Andreas Silbermann

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Andreas Silbermann (16 May 1678 – 16 March 1734) was a German organ builder, who was involved in the construction of 35 organs, mostly in Alsace.[1] Andreas also established the Silbermann family tradition of organ building, training his brother Gottfried and his son Johann Andreas in the profession.


Silbermann was born on 16 May 1678 in Kleinbobritzsch, near Frauenstein, Saxony, the son of a joiner.[1] He himself trained as a joiner in Freiberg under George Lampertius, but soon afterwards learnt the art of organ building, moving to Alsace in 1699.[1] The exact timing and source of his training is unknown, with proposed names of his mentor including Friederich Ring[2] and Daniel Übermann.[3] During his early work in Alsace, Silbermann carried out renovation work on the organ constructed by Johann-Jacob Baldner in the church of St Léger in Bouxwiller.

After this, he moved to work with Strasbourg organ builder Friderich Ring, settling permanently in the city in 1701 and receiving citizenship on 15 March 1702.[1] By this time, Andreas had trained his brother Gottfried, and they built an organ together.[1] Between 1704 and 1706, Silbermann moved to Paris, where he worked with François Thierry, having a particular concern to develop his understanding in the French style.[1] He then returned to Strasbourg, where he worked with his brother on a few more projects, namely the Collegium Wilhelmitanum (1706) and the church of St Nicolas (1707).[1]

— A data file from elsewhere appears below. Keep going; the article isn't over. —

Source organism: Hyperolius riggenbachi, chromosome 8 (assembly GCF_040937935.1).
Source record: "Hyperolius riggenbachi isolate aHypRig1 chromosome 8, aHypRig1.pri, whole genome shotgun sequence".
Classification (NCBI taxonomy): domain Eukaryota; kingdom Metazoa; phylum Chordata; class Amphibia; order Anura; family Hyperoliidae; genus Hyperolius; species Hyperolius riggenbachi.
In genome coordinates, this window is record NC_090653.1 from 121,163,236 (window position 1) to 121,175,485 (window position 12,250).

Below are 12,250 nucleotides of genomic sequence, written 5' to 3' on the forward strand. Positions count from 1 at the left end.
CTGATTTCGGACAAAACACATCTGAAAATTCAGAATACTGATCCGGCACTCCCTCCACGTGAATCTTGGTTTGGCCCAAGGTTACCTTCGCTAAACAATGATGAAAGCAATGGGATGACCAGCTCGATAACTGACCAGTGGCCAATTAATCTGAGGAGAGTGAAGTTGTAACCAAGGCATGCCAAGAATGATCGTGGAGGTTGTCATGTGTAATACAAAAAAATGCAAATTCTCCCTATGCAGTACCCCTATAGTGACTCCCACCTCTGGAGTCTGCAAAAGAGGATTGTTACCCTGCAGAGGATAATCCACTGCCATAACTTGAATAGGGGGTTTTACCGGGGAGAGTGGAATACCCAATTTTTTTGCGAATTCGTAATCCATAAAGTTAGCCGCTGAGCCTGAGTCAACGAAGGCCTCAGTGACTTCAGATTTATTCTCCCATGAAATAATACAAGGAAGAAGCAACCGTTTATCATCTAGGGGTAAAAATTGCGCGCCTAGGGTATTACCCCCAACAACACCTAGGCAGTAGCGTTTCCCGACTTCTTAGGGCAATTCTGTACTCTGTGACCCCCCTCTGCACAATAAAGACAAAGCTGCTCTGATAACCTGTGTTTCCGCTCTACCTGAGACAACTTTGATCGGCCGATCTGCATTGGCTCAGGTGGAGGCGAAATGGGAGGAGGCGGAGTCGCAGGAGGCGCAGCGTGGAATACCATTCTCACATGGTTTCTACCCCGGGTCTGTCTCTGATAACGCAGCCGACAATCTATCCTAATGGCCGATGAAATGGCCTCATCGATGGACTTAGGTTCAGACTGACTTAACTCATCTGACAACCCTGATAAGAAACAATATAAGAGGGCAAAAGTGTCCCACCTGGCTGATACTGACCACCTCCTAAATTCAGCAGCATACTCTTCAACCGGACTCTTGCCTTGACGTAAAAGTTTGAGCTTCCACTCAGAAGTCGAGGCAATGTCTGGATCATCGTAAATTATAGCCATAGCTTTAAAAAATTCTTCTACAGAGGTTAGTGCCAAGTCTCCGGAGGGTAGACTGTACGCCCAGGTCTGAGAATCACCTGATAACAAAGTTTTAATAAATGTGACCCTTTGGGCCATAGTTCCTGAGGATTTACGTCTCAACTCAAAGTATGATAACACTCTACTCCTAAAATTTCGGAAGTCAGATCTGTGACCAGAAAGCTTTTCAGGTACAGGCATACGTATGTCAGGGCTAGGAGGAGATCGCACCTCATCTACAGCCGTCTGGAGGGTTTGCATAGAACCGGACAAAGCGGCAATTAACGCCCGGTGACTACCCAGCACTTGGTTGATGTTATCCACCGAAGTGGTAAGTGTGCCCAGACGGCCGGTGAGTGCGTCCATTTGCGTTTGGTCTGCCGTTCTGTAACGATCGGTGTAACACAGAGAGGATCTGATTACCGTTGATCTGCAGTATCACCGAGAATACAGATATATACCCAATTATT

In 1708, Andreas began working alone as his brother Gottfried had returned to Saxony. In the following years, Silbermann was involved in several major commissions, including constructing an organ at Strasbourg Cathedral (1714–1716), which was the largest organ he built during his career.[1]

In 1712, his son Johann Andreas was born.[1] Trained under his father, Johann collaborated with Andreas during the final years of his life and continued the family business after his death.[1]

Silbermann died on 16 March 1734 in Strasbourg.[3]


Silbermann's organs were built mostly in a French style.[1]

Organs built by Silbermann[edit]


  1. ^ a b c d e f g h i j k Schaefer, Marc; Gress, Frank-Harald; Fritsch, Philippe. "Silbermann". Grove Music Online. Oxford University Press.
  2. ^ "Les Silbermann, facteurs d'orgues". Orgues d'Alsace (in French). Archived from the original on 16 August 2011. Retrieved 13 August 2011.
  3. ^ a b Randel, Don Michael (1996). The Harvard Biographical Dictionary of Music. Harvard University Press.